Why don't I believe this?
Because the world is not made up of people who all believe the same as everybody else. Sure, almost everybody believes in right and wrong, but we all have different points of views as to what those rights and wrongs are. The Muslims believe that Mohamed is the ultimate prophet of God, and that Christianity is an abomination. The Mormons believe that the Bible isn't the only holy text and follow both the Bible and the Book of Mormon; they share some Christian beliefs, but also believe in plural marriage and other things that most modern Christians don't agree with. The Scientologists believe that the world was actually populated by aliens millions and millions of years ago; the Darwinists believe that Humans were first derived from fish who apparently came onto land and become monkeys, who eventually evolved into the human race (or some other such nonsense); and the Atheists believe that there is no God or "Greater Power" at all, and never was.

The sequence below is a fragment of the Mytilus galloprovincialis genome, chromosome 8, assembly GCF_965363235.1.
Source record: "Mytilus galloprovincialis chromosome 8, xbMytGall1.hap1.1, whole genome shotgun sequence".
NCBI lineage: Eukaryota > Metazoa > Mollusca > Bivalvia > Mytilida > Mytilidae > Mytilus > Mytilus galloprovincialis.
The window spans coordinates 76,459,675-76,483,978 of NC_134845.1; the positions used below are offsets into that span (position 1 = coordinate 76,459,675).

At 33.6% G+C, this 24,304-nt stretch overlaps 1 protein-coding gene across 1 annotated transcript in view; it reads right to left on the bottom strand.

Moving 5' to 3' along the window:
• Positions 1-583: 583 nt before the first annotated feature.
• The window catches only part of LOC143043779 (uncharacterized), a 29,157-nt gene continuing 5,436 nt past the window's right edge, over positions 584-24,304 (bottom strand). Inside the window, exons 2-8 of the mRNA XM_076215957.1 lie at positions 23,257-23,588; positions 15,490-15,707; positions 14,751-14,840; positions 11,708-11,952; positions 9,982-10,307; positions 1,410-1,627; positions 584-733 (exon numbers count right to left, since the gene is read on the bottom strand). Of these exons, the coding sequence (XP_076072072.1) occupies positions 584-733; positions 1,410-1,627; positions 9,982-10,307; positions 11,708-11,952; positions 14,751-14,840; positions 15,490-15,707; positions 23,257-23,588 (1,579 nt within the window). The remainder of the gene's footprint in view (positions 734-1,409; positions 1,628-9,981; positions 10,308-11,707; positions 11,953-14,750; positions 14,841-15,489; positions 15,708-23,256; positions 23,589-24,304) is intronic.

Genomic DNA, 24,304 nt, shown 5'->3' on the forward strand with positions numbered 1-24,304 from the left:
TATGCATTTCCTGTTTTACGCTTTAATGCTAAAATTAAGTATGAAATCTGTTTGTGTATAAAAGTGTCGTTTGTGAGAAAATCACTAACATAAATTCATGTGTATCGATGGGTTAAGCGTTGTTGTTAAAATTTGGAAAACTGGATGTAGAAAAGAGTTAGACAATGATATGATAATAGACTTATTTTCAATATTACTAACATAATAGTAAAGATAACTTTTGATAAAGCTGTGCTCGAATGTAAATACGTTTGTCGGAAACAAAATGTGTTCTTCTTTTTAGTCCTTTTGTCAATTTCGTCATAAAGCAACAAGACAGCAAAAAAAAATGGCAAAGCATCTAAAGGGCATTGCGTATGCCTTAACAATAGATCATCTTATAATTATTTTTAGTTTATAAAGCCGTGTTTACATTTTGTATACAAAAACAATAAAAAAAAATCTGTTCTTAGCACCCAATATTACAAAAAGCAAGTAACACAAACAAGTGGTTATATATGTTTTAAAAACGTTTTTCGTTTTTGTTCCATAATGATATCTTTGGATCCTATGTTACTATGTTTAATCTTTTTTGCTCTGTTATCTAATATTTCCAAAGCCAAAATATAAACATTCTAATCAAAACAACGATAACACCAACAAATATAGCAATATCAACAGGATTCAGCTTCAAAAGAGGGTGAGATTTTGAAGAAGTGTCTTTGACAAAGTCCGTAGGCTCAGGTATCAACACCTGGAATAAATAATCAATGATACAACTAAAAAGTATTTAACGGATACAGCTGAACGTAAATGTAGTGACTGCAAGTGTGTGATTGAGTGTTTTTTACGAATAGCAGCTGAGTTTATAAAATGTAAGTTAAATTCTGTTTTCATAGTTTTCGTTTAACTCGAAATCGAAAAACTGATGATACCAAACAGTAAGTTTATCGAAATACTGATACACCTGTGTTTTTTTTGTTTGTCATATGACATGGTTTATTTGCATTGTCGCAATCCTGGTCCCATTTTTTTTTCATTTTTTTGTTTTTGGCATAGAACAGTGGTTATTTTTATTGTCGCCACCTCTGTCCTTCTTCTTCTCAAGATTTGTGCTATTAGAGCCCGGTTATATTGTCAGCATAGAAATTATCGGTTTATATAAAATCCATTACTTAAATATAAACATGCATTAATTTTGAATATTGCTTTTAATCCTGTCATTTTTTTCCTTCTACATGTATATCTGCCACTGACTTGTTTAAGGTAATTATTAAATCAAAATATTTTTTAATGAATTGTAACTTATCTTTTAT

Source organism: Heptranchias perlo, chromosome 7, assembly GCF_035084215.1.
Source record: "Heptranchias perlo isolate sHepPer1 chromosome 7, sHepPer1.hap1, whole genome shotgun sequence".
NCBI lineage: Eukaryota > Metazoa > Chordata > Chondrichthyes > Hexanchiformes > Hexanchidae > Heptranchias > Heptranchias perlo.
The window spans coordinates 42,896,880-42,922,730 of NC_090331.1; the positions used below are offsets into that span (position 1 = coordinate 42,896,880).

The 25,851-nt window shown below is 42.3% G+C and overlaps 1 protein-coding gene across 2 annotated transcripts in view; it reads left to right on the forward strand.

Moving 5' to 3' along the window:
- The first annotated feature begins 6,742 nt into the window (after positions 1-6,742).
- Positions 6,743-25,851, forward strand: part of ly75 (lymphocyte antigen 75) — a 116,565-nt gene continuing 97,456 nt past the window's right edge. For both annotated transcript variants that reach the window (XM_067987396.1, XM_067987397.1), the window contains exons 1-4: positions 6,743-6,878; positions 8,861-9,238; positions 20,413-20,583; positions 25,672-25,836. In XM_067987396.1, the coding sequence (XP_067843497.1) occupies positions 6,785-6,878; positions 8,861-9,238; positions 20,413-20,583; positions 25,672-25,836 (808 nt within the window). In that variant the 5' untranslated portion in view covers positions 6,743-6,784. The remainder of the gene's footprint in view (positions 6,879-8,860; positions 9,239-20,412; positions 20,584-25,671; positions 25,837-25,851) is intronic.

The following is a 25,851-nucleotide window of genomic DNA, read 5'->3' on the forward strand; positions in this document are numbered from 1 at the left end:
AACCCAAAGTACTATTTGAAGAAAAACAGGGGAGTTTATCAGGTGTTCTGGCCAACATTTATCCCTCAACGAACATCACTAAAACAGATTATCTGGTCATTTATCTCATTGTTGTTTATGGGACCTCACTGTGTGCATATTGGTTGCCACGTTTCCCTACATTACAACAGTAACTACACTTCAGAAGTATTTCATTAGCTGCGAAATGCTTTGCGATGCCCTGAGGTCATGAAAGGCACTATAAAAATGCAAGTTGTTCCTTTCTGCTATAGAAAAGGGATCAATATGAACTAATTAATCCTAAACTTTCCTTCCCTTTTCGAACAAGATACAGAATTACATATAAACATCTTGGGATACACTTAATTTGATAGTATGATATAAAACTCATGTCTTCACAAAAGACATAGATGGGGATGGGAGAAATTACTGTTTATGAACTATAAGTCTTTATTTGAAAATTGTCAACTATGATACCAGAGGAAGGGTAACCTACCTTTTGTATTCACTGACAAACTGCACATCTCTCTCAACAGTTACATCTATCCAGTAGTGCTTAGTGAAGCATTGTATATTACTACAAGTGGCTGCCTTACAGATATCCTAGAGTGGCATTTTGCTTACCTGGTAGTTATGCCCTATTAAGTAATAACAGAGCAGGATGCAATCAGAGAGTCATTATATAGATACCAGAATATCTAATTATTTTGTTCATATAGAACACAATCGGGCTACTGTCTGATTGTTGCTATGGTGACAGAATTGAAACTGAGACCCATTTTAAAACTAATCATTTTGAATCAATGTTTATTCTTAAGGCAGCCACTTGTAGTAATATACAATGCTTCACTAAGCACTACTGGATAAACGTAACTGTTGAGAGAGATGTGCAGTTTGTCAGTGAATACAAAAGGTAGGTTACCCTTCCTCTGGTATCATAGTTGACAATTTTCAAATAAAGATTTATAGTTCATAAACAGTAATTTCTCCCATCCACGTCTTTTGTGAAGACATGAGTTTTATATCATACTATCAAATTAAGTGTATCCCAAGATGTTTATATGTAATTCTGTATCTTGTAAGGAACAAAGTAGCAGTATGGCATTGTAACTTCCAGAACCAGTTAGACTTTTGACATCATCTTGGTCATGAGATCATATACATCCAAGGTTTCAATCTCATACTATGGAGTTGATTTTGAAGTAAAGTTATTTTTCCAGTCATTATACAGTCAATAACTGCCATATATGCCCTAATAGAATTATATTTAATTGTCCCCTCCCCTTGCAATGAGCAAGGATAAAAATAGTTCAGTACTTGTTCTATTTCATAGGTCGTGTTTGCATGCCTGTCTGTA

And then there are the Christians.
You see the problem here, right? In a world where so many people believe in so many different versions of their own personal "right" and "wrong -- where all of these different people try to make everyone else see their version of "right" as the ultimate right, and their version of "wrong" as the ultimate wrong -- HOW can Christian Writers create truly believable story worlds by only using one version of right and wrong? The "Christian Version" that is?
Quite honestly, friends, I don't think it can be done. Humanity is too colorful for that. As much as Christians wish they could only see in black and white, the world has proven that there is simply too much grey, and to not at least show this grey in some shape or form in our books is to push aside the element of believability.